Electronic nose identified the maturity of peaches on the tree

Brazilian scientists have developed an electronic nose that neural network can determine the ripeness of the peach, located on a tree on the concentrations of volatile organic compounds in ambient air. The accuracy of the algorithm was 98 percent. The authors propose to use electronic nose for monitoring the growth of peaches and auto harvest. Article published in the journal IEEE Sensors Journal.

The ripeness of the fruit often is defined with volatile organic compounds, which are responsible for flavor, aroma and color of fruit. The definition of maturity of fruit are largely based on the subjective experience of the manufacturer, which may lead to sub-optimal time of harvest. However, over the last decade in the collection and storage of fruits and vegetables have begun to apply electronic nose — a device to assess ripeness. Electronic nose is an array of chemical sensors composed of metal oxide (e.g. tin oxide). Like the human nose, the electronic nose does not specify the individual compound in each sample, but a mixture of odors, volatile organic compounds, each product has its own (very difficult to find two compounds with the same odor). The development of sensor technologies have greatly improved the accuracy of electronic noses, as scientists began to apply them in many areas of food industry: determination of ethanol in beer, nicotine in tobacco , and quality of Oolong tea. Often, electronic noses are used for monitoring the content of harmful substances in the air.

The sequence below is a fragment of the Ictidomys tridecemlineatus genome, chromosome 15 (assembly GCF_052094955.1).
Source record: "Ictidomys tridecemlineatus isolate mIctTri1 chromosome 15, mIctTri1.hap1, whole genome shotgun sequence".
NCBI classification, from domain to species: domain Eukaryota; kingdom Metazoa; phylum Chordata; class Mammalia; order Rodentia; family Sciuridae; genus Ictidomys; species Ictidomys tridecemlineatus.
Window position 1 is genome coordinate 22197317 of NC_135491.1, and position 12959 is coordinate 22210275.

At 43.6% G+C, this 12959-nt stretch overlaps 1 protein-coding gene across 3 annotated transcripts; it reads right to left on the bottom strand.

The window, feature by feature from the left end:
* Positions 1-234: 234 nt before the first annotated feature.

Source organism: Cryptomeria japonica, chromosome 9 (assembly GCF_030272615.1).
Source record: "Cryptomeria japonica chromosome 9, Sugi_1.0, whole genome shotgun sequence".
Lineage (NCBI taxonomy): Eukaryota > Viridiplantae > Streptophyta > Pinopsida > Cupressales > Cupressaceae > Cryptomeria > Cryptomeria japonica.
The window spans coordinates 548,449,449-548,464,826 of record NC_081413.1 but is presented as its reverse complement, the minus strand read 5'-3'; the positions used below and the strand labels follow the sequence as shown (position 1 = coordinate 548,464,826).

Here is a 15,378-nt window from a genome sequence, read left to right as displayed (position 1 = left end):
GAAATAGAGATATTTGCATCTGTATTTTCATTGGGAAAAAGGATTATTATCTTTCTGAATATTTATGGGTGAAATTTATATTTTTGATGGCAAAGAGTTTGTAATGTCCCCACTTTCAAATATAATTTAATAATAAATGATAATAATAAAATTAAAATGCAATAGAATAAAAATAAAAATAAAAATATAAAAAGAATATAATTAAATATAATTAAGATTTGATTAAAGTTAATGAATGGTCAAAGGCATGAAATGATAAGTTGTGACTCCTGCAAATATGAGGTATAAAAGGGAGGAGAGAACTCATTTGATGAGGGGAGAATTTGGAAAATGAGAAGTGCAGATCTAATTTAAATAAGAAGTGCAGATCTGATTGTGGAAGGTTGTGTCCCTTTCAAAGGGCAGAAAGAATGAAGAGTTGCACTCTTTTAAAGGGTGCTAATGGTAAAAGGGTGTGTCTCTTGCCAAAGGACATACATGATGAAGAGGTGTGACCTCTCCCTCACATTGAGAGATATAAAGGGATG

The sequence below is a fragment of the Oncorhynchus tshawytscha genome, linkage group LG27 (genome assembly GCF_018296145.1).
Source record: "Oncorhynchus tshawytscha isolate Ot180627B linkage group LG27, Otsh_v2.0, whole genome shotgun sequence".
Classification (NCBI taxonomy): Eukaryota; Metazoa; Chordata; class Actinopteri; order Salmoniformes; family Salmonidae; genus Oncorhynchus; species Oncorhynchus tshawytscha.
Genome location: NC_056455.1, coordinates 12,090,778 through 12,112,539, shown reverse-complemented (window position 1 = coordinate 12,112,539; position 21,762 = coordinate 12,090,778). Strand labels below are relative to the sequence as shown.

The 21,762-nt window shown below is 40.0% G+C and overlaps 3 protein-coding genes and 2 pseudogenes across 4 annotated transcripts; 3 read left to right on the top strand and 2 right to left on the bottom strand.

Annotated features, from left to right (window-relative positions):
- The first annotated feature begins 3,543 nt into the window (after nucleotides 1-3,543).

Although options for determining ripeness of fruit after harvest are many, methods of monitoring the ripeness of fruits collected have not yet developed to a small degree, although theoretically such a possibility exists. For example, peach varieties Eragil using gas chromatography and mass spectrometry, scientists are able to determine the main volatile substances, the content of which depends on the degree of maturity. In the first two stages of fruit growth the main volatile compounds — alcohols (1-hexanol), esters (was hexyl acetate), ketones (acetoin) and aldehydes (hexanal and benzaldehyde). The third stage of maturity is about 71 days growth of the fetus and at this point, the peaches start to secrete terpenoids (alpha and gamma terpinene and linalool) — whereby changes in the texture and color of peach. During the fourth stage, the maturation of the fetus, increased sugar content and reduced acidity due to the formation of lactones (in this stage the fruit becomes soft and bright).

Brazilian scientists led by Sergio Stevan Luis Junior (Luiz Sergio Stevan Jr) from the State University of Ponta Grossa has unveiled a prototype of an electronic nose for field monitoring of the growth of peaches.

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